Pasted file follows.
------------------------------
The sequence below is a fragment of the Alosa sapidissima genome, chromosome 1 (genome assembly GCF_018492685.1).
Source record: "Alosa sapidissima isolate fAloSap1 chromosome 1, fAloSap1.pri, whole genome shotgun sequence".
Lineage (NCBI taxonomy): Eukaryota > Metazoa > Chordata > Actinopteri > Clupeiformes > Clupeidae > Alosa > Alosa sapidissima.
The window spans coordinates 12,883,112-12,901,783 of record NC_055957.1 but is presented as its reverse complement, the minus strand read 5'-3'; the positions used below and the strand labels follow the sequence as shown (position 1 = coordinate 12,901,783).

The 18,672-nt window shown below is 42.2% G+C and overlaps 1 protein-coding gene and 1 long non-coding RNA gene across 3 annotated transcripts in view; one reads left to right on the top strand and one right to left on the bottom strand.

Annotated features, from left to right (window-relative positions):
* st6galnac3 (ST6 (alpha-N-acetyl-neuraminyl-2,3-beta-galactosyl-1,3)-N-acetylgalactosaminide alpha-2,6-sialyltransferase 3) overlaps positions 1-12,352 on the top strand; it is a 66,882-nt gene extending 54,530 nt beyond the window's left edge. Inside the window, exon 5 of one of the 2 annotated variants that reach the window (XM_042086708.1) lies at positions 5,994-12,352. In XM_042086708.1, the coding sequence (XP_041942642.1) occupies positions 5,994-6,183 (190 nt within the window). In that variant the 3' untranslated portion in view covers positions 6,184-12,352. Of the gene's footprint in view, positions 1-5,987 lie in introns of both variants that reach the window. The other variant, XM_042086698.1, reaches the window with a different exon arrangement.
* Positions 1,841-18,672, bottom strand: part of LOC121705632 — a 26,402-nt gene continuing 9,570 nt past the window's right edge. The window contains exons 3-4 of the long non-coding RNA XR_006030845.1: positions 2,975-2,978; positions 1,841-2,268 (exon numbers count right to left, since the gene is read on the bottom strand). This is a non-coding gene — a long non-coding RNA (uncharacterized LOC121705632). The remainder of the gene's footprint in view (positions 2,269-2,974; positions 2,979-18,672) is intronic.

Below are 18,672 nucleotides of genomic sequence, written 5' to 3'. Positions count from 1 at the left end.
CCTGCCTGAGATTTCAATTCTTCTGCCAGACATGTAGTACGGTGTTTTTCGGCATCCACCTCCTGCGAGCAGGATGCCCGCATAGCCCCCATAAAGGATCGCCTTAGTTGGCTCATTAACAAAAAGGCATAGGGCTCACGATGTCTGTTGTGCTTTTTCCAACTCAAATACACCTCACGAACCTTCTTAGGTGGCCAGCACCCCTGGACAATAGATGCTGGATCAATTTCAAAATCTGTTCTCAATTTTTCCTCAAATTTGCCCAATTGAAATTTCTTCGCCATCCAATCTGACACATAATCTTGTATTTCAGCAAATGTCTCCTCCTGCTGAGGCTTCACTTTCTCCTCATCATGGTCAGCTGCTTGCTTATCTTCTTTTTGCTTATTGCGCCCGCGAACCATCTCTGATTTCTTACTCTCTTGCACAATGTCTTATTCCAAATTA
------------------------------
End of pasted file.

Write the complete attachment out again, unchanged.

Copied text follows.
The sequence below is a fragment of the Alosa sapidissima genome, chromosome 1 (genome assembly GCF_018492685.1).
Source record: "Alosa sapidissima isolate fAloSap1 chromosome 1, fAloSap1.pri, whole genome shotgun sequence".
Lineage (NCBI taxonomy): Eukaryota > Metazoa > Chordata > Actinopteri > Clupeiformes > Clupeidae > Alosa > Alosa sapidissima.
The window spans coordinates 12,883,112-12,901,783 of record NC_055957.1 but is presented as its reverse complement, the minus strand read 5'-3'; the positions used below and the strand labels follow the sequence as shown (position 1 = coordinate 12,901,783).

The 18,672-nt window shown below is 42.2% G+C and overlaps 1 protein-coding gene and 1 long non-coding RNA gene across 3 annotated transcripts in view; one reads left to right on the top strand and one right to left on the bottom strand.

Annotated features, from left to right (window-relative positions):
* st6galnac3 (ST6 (alpha-N-acetyl-neuraminyl-2,3-beta-galactosyl-1,3)-N-acetylgalactosaminide alpha-2,6-sialyltransferase 3) overlaps positions 1-12,352 on the top strand; it is a 66,882-nt gene extending 54,530 nt beyond the window's left edge. Inside the window, exon 5 of one of the 2 annotated variants that reach the window (XM_042086708.1) lies at positions 5,994-12,352. In XM_042086708.1, the coding sequence (XP_041942642.1) occupies positions 5,994-6,183 (190 nt within the window). In that variant the 3' untranslated portion in view covers positions 6,184-12,352. Of the gene's footprint in view, positions 1-5,987 lie in introns of both variants that reach the window. The other variant, XM_042086698.1, reaches the window with a different exon arrangement.
* Positions 1,841-18,672, bottom strand: part of LOC121705632 — a 26,402-nt gene continuing 9,570 nt past the window's right edge. The window contains exons 3-4 of the long non-coding RNA XR_006030845.1: positions 2,975-2,978; positions 1,841-2,268 (exon numbers count right to left, since the gene is read on the bottom strand). This is a non-coding gene — a long non-coding RNA (uncharacterized LOC121705632). The remainder of the gene's footprint in view (positions 2,269-2,974; positions 2,979-18,672) is intronic.

Below are 18,672 nucleotides of genomic sequence, written 5' to 3'. Positions count from 1 at the left end.
CCTGCCTGAGATTTCAATTCTTCTGCCAGACATGTAGTACGGTGTTTTTCGGCATCCACCTCCTGCGAGCAGGATGCCCGCATAGCCCCCATAAAGGATCGCCTTAGTTGGCTCATTAACAAAAAGGCATAGGGCTCACGATGTCTGTTGTGCTTTTTCCAACTCAAATACACCTCACGAACCTTCTTAGGTGGCCAGCACCCCTGGACAATAGATGCTGGATCAATTTCAAAATCTGTTCTCAATTTTTCCTCAAATTTGCCCAATTGAAATTTCTTCGCCATCCAATCTGACACATAATCTTGTATTTCAGCAAATGTCTCCTCCTGCTGAGGCTTCACTTTCTCCTCATCATGGTCAGCTGCTTGCTTATCTTCTTTTTGCTTATTGCGCCCGCGAACCATCTCTGATTTCTTACTCTCTTGCACAATGTCTTATTCCAAATTA